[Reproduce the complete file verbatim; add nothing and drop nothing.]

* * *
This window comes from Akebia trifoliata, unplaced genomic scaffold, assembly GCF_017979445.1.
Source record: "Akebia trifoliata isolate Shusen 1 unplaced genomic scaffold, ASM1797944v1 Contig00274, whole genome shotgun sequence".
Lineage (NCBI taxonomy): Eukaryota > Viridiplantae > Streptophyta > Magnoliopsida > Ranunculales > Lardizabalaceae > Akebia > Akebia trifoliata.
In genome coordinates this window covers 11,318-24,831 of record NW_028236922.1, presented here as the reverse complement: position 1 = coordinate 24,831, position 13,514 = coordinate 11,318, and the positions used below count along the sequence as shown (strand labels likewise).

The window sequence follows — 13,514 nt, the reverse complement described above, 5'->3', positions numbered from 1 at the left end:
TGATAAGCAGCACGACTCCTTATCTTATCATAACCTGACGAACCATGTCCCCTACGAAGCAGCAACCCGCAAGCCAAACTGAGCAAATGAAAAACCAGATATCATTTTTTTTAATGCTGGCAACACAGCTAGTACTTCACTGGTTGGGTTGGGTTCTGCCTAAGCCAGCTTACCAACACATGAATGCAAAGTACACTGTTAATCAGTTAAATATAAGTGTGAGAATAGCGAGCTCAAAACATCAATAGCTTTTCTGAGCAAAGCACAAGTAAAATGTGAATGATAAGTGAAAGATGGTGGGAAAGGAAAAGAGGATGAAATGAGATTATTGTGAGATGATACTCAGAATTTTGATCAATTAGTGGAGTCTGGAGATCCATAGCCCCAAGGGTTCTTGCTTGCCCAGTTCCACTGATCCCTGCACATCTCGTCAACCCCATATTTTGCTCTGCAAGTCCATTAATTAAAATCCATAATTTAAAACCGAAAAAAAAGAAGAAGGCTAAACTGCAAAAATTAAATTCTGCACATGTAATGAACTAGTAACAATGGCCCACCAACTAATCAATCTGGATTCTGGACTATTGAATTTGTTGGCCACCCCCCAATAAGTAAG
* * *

This window comes from Akebia trifoliata, unplaced genomic scaffold, assembly GCF_017979445.1.
Source record: "Akebia trifoliata isolate Shusen 1 unplaced genomic scaffold, ASM1797944v1 Contig00274, whole genome shotgun sequence".
Lineage (NCBI taxonomy): Eukaryota > Viridiplantae > Streptophyta > Magnoliopsida > Ranunculales > Lardizabalaceae > Akebia > Akebia trifoliata.
In genome coordinates this window covers 11,318-24,831 of record NW_028236922.1, presented here as the reverse complement: position 1 = coordinate 24,831, position 13,514 = coordinate 11,318, and the positions used below count along the sequence as shown (strand labels likewise).

The window sequence follows — 13,514 nt, the reverse complement described above, 5'->3', positions numbered from 1 at the left end:
TGATAAGCAGCACGACTCCTTATCTTATCATAACCTGACGAACCATGTCCCCTACGAAGCAGCAACCCGCAAGCCAAACTGAGCAAATGAAAAACCAGATATCATTTTTTTTAATGCTGGCAACACAGCTAGTACTTCACTGGTTGGGTTGGGTTCTGCCTAAGCCAGCTTACCAACACATGAATGCAAAGTACACTGTTAATCAGTTAAATATAAGTGTGAGAATAGCGAGCTCAAAACATCAATAGCTTTTCTGAGCAAAGCACAAGTAAAATGTGAATGATAAGTGAAAGATGGTGGGAAAGGAAAAGAGGATGAAATGAGATTATTGTGAGATGATACTCAGAATTTTGATCAATTAGTGGAGTCTGGAGATCCATAGCCCCAAGGGTTCTTGCTTGCCCAGTTCCACTGATCCCTGCACATCTCGTCAACCCCATATTTTGCTCTGCAAGTCCATTAATTAAAATCCATAATTTAAAACCGAAAAAAAAGAAGAAGGCTAAACTGCAAAAATTAAATTCTGCACATGTAATGAACTAGTAACAATGGCCCACCAACTAATCAATCTGGATTCTGGACTATTGAATTTGTTGGCCACCCCCCAATAAGTAAG